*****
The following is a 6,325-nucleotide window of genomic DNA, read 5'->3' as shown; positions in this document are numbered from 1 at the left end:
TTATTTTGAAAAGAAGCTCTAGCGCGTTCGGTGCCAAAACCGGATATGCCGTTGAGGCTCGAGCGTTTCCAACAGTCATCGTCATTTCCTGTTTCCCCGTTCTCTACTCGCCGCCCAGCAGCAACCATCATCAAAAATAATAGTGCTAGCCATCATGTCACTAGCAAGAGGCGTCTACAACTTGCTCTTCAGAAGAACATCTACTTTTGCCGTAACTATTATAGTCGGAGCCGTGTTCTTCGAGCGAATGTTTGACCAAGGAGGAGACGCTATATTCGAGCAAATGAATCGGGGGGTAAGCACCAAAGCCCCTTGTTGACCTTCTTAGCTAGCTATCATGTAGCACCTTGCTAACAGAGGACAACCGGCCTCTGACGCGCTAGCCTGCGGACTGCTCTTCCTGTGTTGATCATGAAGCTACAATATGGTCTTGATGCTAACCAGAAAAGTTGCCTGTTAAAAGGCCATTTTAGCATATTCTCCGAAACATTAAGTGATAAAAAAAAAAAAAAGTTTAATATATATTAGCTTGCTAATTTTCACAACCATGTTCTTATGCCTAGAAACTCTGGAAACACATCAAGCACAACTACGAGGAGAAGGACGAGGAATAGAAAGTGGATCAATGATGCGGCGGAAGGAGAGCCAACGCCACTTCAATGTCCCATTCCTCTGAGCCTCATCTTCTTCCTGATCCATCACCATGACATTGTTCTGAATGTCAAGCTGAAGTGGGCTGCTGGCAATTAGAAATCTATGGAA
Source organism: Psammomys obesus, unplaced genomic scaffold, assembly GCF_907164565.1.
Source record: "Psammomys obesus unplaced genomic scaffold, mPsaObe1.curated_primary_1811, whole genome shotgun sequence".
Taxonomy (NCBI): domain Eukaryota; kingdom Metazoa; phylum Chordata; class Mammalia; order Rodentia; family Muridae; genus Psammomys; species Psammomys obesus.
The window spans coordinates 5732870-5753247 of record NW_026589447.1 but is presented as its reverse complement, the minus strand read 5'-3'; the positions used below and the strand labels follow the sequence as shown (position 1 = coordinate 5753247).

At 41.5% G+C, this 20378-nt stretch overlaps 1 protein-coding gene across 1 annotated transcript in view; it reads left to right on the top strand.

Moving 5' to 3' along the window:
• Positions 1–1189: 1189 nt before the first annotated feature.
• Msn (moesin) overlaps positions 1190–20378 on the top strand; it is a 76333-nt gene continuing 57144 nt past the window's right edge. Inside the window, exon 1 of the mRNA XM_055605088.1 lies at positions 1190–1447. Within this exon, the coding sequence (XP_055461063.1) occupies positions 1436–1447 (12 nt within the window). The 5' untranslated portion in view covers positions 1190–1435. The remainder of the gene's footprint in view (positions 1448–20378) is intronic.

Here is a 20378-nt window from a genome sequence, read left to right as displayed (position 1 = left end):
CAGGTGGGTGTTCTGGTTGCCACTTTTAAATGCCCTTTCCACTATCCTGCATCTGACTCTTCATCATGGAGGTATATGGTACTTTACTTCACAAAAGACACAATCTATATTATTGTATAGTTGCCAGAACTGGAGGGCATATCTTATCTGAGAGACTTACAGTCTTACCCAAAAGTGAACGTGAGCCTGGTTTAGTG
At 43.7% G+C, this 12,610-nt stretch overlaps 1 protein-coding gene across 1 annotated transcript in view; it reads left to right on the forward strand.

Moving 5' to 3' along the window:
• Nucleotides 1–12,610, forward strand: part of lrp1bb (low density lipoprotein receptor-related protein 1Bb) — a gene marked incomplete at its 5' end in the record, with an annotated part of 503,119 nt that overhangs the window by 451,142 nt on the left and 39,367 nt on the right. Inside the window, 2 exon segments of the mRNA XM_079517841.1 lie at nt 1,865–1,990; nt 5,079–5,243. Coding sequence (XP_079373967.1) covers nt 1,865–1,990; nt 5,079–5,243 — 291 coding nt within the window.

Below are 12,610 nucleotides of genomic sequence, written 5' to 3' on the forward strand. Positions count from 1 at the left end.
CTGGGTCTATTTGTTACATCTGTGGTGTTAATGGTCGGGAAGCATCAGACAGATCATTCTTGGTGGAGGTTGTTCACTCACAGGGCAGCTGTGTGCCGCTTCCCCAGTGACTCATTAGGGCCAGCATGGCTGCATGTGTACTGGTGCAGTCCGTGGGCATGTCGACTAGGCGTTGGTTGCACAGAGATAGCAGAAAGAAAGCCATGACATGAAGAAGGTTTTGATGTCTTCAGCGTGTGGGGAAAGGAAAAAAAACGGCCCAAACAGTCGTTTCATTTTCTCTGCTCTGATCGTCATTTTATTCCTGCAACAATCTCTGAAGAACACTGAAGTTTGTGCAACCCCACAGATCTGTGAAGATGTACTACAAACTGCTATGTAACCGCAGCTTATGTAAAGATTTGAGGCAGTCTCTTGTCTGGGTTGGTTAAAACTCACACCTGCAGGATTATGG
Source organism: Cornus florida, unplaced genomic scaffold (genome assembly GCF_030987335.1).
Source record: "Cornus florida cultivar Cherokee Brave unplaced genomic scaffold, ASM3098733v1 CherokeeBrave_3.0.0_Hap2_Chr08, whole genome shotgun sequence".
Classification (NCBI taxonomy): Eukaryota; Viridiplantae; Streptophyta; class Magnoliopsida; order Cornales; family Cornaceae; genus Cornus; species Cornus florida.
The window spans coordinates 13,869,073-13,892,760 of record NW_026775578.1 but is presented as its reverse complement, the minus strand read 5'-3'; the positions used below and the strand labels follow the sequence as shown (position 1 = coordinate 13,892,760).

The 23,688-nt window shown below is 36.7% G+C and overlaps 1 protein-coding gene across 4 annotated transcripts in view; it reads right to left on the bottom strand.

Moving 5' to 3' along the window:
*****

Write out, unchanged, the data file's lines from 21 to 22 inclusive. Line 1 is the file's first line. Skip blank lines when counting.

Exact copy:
The window spans coordinates 13,869,073-13,892,760 of record NW_026775578.1 but is presented as its reverse complement, the minus strand read 5'-3'; the positions used below and the strand labels follow the sequence as shown (position 1 = coordinate 13,892,760).

The 23,688-nt window shown below is 36.7% G+C and overlaps 1 protein-coding gene across 4 annotated transcripts in view; it reads right to left on the bottom strand.